How Do Stem Cells Heal?

POSTED ON 12/1/2015 IN Research BY Christopher Centeno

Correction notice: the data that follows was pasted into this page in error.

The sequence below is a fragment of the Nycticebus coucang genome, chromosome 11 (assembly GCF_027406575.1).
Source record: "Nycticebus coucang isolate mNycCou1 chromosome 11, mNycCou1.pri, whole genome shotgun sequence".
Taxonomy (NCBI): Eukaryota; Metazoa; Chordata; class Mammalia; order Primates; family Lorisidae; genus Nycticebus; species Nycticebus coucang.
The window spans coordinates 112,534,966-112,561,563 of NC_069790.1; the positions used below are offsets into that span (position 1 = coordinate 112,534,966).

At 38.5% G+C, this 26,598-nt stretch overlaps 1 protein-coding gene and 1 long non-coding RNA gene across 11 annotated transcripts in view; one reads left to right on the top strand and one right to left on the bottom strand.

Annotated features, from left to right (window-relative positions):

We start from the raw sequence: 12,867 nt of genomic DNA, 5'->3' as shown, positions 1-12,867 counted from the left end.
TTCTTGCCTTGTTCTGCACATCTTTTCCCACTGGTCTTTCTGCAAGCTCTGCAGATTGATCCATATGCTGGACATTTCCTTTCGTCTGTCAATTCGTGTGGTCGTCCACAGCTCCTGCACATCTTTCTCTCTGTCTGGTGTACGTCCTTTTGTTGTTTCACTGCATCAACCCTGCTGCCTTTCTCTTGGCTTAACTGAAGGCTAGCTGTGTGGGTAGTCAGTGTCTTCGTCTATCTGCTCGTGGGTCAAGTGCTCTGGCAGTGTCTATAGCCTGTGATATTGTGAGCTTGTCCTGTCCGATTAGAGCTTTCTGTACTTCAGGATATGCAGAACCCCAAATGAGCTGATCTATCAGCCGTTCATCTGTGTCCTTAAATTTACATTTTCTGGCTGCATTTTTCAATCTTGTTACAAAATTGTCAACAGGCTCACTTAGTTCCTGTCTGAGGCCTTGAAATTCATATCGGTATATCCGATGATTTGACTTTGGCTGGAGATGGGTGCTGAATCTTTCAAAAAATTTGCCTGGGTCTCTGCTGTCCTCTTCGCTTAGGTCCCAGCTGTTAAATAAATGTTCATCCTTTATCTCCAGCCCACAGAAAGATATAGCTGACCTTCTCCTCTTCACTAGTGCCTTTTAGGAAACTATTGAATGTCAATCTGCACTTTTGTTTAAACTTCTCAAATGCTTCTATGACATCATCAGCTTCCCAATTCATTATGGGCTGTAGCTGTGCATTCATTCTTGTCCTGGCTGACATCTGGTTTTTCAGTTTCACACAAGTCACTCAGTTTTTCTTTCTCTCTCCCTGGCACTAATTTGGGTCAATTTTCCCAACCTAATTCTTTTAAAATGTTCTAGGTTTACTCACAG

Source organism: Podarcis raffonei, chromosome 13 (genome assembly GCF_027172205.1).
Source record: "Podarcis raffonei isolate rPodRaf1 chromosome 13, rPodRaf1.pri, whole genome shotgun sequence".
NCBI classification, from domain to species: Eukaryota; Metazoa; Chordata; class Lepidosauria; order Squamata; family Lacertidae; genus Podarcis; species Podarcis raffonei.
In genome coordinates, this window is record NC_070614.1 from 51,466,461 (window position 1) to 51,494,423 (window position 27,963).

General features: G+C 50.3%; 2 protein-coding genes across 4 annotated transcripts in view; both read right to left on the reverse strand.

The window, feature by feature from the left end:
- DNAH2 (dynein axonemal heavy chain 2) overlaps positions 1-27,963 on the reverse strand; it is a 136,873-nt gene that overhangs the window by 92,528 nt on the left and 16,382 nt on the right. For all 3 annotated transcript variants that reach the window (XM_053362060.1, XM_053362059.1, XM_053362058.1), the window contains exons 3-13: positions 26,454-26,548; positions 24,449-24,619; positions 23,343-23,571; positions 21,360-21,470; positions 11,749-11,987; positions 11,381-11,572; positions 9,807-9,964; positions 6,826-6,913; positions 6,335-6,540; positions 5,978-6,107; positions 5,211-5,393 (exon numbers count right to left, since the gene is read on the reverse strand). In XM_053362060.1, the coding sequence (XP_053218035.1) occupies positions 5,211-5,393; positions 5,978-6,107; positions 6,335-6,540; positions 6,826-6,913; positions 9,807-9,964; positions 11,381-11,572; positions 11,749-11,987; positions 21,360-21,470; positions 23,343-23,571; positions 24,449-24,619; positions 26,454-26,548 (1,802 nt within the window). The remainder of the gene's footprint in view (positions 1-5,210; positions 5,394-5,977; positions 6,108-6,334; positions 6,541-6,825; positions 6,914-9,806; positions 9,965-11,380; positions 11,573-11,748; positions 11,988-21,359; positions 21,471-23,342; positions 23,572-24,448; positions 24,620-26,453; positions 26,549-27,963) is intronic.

how do stem cells heal How do stem cells heal? A picture is worth a thousand words, so take a look above. This is an experiment using the facilities of our advanced Regenexx research lab in Colorado. What's fascinating is it gives an immediate sense of how stem cells do their job. The experiment is known as a "scratch test". In this case, the researcher took a plate where mesenchymal stem cells (MSCs) had attached and made a small micro scratch through the cells. You see those in the left column. Then the cells grown in different media (one for each row) were allowed to keep doing what they naturally do for two days. You see them closing the gap, even the massive one on the bottom left. How does this work? MSCs love spreading out a bit and trying to completely cover a surface. When they do that, the cells look to see if they are touching other MSCs. If not, then they crank up proliferation and begin to divide and look for new territory. What's great about MSCs is that once they're done covering a surface and begin to touch each other, they display a property called "contact inhibition". This means that they automatically stop growing and switch from a proliferation mode into wanting to differentiate into some other tissue. In fact, it's exploiting this phenomenon which allows them to be grown in culture. In that situation, they're seeded at low density in a specialized flask and they naturally begin trying to cover the surface by growing more of themselves. Just before they cover 80% of the flask, the lab technician uses an enzyme (trypsin) to get them off the plastic surface and reseeds them in more flasks at a lower density again, causing the cells to stay in that proliferation phase. This is repeated until you either have the desired cell number or the cells naturally begin to slow down their growth. The upshot? Watching MSCs close a gap tells you a lot about how they work to heal injuries. They act like little workmen who naturally know when to spread out and divide to create more workers or when the job is done and it's time to "punch out"!

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